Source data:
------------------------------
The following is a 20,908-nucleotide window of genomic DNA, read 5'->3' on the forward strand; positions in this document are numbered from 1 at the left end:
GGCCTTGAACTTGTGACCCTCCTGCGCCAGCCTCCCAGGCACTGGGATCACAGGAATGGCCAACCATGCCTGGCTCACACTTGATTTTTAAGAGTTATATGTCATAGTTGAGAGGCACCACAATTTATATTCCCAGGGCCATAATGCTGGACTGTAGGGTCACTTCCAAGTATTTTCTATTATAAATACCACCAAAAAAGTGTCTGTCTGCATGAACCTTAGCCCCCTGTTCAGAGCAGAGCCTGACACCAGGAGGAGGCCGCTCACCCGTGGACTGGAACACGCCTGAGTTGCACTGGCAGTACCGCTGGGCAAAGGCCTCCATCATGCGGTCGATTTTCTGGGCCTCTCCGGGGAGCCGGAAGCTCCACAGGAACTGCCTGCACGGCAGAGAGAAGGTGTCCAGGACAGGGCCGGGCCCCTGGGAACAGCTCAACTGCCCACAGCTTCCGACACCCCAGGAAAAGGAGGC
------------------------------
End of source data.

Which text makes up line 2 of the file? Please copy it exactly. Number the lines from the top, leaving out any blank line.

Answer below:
GGCCTTGAACTTGTGACCCTCCTGCGCCAGCCTCCCAGGCACTGGGATCACAGGAATGGCCAACCATGCCTGGCTCACACTTGATTTTTAAGAGTTATATGTCATAGTTGAGAGGCACCACAATTTATATTCCCAGGGCCATAATGCTGGACTGTAGGGTCACTTCCAAGTATTTTCTATTATAAATACCACCAAAAAAGTGTCTGTCTGCATGAACCTTAGCCCCCTGTTCAGAGCAGAGCCTGACACCAGGAGGAGGCCGCTCACCCGTGGACTGGAACACGCCTGAGTTGCACTGGCAGTACCGCTGGGCAAAGGCCTCCATCATGCGGTCGATTTTCTGGGCCTCTCCGGGGAGCCGGAAGCTCCACAGGAACTGCCTGCACGGCAGAGAGAAGGTGTCCAGGACAGGGCCGGGCCCCTGGGAACAGCTCAACTGCCCACAGCTTCCGACACCCCAGGAAAAGGAGGC